Thursday, 4 October 2018

Learning from the Experts

Writers, especially writers of fiction long and short, sometimes have trouble getting their story structured so it makes the best sense, the most interesting read and yet becomes something fresh. In fact, structuring fiction is an elastic technique that can stretch story into new shapes. 
One of my favourite authors, David Mitchell, is a ‘structure Titan’, taking the way a novel works and starting from scratch, approaching storytelling with innovation. In a single book he can span the geographical and historical world, chop stories in half then join them together again, invite in characters from previous novels, and catch his reader out with shocks and surprise twists in books like Cloud Atlas,(Sceptre, 2004) which consists of six interlocking short stories spanning 500 years, each narrative breaking off suddenly at the half-way point before moving on to the next half-tale.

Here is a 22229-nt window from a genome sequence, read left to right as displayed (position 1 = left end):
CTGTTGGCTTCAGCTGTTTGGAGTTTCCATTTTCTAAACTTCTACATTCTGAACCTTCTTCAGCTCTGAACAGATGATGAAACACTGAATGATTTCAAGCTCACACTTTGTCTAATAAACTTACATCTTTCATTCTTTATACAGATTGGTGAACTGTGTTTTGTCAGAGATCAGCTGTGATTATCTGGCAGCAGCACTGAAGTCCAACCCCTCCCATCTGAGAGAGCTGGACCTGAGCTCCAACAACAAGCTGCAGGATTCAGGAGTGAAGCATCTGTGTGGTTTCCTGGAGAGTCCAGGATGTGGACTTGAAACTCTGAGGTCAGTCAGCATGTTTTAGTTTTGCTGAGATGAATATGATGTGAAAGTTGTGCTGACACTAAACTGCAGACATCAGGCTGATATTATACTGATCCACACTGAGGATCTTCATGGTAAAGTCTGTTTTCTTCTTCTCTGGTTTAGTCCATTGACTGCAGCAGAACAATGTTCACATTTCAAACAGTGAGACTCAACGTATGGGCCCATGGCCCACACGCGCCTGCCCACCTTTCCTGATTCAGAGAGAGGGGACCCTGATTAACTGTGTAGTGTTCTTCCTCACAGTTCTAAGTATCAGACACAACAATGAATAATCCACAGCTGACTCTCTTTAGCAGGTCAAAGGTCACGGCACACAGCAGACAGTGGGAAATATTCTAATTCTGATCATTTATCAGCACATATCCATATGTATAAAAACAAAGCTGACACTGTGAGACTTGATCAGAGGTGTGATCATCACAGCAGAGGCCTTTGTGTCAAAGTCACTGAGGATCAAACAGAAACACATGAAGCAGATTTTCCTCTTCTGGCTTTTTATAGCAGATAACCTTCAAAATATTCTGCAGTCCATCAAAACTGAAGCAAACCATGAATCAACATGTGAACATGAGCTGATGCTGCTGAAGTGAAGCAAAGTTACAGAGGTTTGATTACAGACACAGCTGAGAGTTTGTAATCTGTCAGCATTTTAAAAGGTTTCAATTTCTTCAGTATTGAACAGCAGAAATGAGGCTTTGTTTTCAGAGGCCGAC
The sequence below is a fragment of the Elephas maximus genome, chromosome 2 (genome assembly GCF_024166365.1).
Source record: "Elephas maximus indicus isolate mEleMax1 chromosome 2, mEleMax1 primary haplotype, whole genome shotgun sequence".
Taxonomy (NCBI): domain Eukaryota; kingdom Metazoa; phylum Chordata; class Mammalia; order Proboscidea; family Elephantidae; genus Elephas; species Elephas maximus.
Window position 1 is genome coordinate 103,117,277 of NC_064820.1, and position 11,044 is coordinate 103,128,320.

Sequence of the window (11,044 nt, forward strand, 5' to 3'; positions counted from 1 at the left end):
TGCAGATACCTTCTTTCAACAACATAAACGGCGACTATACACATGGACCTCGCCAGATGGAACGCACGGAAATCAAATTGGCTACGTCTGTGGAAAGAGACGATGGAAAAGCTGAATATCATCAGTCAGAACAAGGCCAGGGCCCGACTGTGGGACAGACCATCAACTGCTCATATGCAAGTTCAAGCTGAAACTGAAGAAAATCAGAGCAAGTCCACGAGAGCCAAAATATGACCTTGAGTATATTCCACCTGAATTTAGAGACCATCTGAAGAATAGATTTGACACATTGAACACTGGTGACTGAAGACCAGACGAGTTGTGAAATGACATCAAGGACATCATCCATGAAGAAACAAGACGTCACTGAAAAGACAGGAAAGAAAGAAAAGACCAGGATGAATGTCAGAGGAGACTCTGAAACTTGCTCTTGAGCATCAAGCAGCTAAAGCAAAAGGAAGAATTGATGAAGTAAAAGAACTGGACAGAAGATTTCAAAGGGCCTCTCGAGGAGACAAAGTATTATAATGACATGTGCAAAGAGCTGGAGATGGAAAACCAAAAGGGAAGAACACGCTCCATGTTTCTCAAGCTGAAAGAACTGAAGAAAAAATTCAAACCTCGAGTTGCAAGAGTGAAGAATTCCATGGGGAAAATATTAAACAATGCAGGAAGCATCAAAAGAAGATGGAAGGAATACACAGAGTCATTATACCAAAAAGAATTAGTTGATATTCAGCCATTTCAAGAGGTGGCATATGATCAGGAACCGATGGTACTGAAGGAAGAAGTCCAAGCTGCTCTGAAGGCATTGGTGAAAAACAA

Mitchell has won a bookcase full of awards, including two Bookers and the Costa Novel prize and now, the Sunday Times Award for Literary Excellence. On October 6th he’ll be at the Cheltenham Festival in conversation with Peter Kemp, and as a taster of what we can expect if we manage to get a ticket for that event, he was interviewed by Francesca Angelini for the Sunday Times, in which he revealed what she described as ‘his literary ticks and tricks’. 
I've just written a blogpost for We Are the OCA blogsite, to encourage my students to experiment like the experts, passing on five of his writing tips. 

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